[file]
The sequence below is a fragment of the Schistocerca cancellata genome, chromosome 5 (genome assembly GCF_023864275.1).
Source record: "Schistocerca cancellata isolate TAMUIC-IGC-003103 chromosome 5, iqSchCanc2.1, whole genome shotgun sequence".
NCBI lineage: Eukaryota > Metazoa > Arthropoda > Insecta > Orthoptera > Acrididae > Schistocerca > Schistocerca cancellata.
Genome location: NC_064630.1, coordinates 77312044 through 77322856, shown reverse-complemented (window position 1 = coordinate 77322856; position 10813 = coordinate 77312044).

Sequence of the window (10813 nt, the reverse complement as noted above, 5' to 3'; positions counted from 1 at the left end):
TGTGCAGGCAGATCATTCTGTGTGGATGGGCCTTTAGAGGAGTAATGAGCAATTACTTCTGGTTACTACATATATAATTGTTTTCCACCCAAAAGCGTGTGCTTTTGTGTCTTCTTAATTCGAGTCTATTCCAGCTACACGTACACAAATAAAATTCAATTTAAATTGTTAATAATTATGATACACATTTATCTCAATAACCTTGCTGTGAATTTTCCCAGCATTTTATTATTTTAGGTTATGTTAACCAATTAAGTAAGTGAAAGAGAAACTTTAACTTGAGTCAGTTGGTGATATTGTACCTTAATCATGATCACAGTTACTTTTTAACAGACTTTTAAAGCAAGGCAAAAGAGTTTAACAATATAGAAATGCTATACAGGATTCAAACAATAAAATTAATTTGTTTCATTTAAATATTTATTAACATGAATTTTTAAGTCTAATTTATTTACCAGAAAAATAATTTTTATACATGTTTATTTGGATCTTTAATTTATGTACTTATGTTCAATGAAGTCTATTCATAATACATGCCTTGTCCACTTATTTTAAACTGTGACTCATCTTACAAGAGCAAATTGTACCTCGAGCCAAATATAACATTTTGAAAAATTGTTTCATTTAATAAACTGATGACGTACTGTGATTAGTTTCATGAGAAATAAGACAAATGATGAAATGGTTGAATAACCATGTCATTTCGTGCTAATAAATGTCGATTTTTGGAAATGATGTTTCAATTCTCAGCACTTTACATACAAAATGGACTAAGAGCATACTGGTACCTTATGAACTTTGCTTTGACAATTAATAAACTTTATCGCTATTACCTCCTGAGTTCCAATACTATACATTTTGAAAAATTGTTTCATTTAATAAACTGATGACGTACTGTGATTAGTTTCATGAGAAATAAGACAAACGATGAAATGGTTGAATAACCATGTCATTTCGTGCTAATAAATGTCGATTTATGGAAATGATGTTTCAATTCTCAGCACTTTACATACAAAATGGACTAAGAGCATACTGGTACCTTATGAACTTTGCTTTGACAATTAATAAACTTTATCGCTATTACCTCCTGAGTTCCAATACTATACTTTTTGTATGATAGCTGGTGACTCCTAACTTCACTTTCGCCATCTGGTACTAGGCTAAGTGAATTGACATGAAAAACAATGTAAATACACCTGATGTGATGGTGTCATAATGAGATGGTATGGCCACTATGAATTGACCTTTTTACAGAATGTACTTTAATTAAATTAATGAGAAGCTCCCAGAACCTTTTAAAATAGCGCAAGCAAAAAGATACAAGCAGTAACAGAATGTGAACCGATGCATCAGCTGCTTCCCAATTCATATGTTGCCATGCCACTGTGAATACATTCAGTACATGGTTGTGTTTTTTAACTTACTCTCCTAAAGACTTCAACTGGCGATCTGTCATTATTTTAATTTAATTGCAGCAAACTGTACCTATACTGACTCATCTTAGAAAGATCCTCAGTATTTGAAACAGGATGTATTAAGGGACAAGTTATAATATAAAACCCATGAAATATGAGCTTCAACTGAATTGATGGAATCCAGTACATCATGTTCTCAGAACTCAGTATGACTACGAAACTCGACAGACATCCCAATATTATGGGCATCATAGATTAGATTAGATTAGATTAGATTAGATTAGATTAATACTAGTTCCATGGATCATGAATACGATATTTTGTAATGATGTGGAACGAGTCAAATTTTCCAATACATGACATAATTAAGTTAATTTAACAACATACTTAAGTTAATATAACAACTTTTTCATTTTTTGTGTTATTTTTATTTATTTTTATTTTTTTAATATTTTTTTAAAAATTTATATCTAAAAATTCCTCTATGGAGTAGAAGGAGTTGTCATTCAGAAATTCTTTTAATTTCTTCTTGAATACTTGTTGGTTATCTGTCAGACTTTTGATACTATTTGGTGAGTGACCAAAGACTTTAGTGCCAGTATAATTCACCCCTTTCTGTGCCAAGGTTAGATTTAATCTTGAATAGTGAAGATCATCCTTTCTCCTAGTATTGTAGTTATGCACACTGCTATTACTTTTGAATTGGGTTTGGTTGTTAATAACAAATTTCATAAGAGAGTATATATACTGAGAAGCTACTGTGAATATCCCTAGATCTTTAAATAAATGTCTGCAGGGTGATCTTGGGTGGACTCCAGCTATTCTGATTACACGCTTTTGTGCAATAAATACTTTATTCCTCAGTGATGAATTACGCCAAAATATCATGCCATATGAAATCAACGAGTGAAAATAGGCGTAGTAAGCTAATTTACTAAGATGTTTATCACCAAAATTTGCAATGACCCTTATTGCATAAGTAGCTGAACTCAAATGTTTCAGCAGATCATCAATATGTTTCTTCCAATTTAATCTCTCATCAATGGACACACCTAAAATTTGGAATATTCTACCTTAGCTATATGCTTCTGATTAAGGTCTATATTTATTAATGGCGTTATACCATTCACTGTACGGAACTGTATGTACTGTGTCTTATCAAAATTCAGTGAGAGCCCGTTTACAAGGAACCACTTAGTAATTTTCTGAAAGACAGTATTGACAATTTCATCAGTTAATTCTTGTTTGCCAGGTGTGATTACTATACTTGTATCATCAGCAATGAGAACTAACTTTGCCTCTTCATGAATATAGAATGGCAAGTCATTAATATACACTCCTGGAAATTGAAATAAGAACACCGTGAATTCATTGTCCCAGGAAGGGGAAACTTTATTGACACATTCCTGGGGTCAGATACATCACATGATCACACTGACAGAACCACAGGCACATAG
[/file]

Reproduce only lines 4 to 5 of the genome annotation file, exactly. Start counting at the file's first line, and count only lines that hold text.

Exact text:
Genome location: NC_064630.1, coordinates 77312044 through 77322856, shown reverse-complemented (window position 1 = coordinate 77322856; position 10813 = coordinate 77312044).

Sequence of the window (10813 nt, the reverse complement as noted above, 5' to 3'; positions counted from 1 at the left end):